July 04, 2004

Tokaj and the Joy of Hungary

Press HERE to see a slideshow from Hungary.

The Degenfeld Wines

Besides Friday the 2nd being my birthday, it turned out to be one of the most delightful of our journey through Eastern Europe. We drove south headed toward Tokaj, the Hungarian wine center. We were in Tarcal - almost to Tokaj - when we saw a sign directing us to a winery. It turn out to be one of the best in the region, the Gróf Degenfeld Winery. Their sales manager, Attila Kondorosi, was our tour guide. It was great fun and he was a good host, who introduced us to some very fine wines. This extremely welcoming introduction to Hungary turns out to be the norm here as we were soon to learn. We ended up taking a wrong road that brought us to a hilltop that was more than 1000 feet above the surrounding countryside. It was a great vantage point to see for miles. Then we doubled back and got on the right road to arrive minutes later in Tokaj. Tokaj is usually spelled as Tokay in English. This is a beautiful little town with no pretensions. The Tokaj tourist information center had lots of f free tourist info. We found dozens of reasonable rooms available. We took a private room for two nights at $20 per night. Truly the Hungarians like us and want us to visit. What else can I say, but "Great!"

The Kalstrom Winery
A Family Wine Maker
Csaba and Bill
On the Wine Trail
At the Fountain of Wine
Tokaj's Center

We were finally able to get our clothes washed. They still have no laundries, but we were able to use the machine at the house we are staying at. We were a bit surprise at how long it took to wash them, but we finally got one load out on the line and another one started. The lady of the house wanted no money for letting us use the machine, but we insisted she take $5.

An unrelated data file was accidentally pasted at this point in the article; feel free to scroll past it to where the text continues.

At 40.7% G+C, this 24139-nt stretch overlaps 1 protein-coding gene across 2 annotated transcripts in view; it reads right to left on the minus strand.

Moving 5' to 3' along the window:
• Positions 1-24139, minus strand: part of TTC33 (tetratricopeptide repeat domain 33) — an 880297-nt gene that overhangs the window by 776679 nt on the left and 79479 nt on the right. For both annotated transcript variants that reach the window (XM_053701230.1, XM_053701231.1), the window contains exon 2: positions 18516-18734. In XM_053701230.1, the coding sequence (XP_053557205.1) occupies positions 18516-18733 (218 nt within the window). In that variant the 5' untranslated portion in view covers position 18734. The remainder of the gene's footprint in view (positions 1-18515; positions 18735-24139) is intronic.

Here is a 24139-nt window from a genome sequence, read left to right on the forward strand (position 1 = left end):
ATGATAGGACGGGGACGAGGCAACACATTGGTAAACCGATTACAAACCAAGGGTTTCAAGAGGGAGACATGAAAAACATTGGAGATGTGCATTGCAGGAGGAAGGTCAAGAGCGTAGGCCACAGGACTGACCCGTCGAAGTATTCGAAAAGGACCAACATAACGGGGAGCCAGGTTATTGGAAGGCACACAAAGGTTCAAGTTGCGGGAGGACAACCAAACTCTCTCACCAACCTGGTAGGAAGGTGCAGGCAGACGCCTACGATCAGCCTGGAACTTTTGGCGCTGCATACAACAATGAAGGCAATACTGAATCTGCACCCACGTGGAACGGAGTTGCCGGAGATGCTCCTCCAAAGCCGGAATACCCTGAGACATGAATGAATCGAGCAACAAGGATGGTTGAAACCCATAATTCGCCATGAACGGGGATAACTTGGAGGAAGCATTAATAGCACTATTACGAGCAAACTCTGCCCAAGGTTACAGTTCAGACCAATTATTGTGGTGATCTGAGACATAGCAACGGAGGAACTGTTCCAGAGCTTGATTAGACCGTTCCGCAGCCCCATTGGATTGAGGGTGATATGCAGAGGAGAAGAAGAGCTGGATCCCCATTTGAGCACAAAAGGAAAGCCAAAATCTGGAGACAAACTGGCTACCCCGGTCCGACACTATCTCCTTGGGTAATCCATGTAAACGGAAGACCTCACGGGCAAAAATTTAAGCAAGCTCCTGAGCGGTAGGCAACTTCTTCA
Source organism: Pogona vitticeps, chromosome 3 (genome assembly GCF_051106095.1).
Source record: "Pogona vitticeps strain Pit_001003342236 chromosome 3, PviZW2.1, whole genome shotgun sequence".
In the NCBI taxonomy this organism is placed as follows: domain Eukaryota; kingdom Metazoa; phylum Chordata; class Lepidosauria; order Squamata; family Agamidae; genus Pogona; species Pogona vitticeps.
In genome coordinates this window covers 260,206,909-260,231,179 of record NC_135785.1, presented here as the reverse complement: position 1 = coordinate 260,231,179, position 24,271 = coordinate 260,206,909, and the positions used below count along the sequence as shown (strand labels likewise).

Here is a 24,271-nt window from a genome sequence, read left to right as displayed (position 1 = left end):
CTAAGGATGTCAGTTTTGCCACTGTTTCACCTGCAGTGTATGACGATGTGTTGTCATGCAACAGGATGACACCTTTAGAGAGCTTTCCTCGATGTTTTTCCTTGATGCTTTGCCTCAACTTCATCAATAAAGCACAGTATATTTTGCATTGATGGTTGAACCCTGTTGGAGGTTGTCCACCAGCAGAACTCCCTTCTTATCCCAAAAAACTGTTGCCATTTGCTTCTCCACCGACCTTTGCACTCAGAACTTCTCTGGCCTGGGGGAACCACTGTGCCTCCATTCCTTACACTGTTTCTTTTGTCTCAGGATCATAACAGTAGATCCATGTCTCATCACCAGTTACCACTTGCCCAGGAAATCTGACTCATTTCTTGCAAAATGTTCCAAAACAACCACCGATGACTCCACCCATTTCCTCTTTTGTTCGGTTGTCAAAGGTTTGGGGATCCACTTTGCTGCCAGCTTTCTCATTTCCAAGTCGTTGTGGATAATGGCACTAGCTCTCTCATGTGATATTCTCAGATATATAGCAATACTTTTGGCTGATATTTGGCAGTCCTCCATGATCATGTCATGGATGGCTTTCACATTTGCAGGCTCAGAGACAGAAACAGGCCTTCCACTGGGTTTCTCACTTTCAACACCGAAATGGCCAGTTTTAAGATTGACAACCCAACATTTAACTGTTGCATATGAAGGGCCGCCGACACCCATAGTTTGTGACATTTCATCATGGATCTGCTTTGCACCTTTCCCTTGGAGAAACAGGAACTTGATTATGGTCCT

Then we were off to find the wine cellars. I had met a store clerk, Vicky, the day before who spoke excellent English. Betty had just finished a book, so we dropped by the store to give it to her. I asked about where to start; there are so many cellars here it is difficult to know where to begin. She directed us to four little family run operations near the train station. After a twenty minute walk we were at the first one. Soon we were tasting and buying and before too long we were feeling the wine. These cellars ranged from a very professional to families selling their excess wine production to the public. For example, the first we stopped at, the Klastrom Pince, was very professional; and the last wine maker was Csaba Simon, who sold the excess that his family did not use. Most of the wines start from about $3 a liter and for the very best the Aszu more than $35 a liter.
The afternoon was not half over and we were back in our room sleeping it off. I was sorry not to have made a second run at it but by the time we were on the street the last of the cellars were closing up shop. We wandered down the street and stopped at the Tokaj Hotel for a wonderful meal of roasted pig knuckle with potatoes. With soup and salad and a bottle of wine the total was less than $30, a lot but well worth it.
The basic cool weather pattern with afternoon rains broke today. It was clear, sunny and warm all day. It's like the movie where when you got to Oz - the gloom and doom depart and the light of world falls upon you. We really love Hungary.

Today we just visited three of the better wineries in the town. Only one was a family operation, the Borostyán Pince. It was the only one that I could call fun. At one we did not even try the wines, because they wanted us to pay for a tasting and I did not want to try six wines - I really only wanted to try their Pinot - the only red one that we saw in Tokaj. Tokaj is wonderful place to visit: small (pop. 5000), comfortable, friendly, and with wonderful wines. If we never return to Tokaj, we can always return with a bottle of its flowery scented and sweet tasting wines. We departed in the early afternoon headed to Eger, which I will write about next time.

The Tokaj Station

Posted by bill at July 4, 2004 08:00 PM

Hola Bill que tal como has estado? espero que bien gracias por el jump drive me gusto mucho y la playera tambien. ok. bueno hasta pronto


Posted by: Eduardo Carrillo at July 8, 2004 06:38 AM

Hi Bill - share in my joy at the birth of my grandson - Kiran Mehir Swami, born July 7, 2004, 9 lb & 4 oz, 21 & 1/2 inches, Mom & babe doing well. Sanjiv's folks relate that the cousins you visited in India are moving to the U.S. and still talking about your visit. Family is a good thing - love you Gay

Posted by: Gay Lynn Richards at July 8, 2004 12:37 PM

NIce to see you're all around!
Take care writer frind! Remember the "Writer Line", never fails!!!
IN bars, in wherever, mexico, hungry,... anywhere in the world, like Corona's Beer!!!



Posted by: jorge gutierrez at July 9, 2004 10:04 AM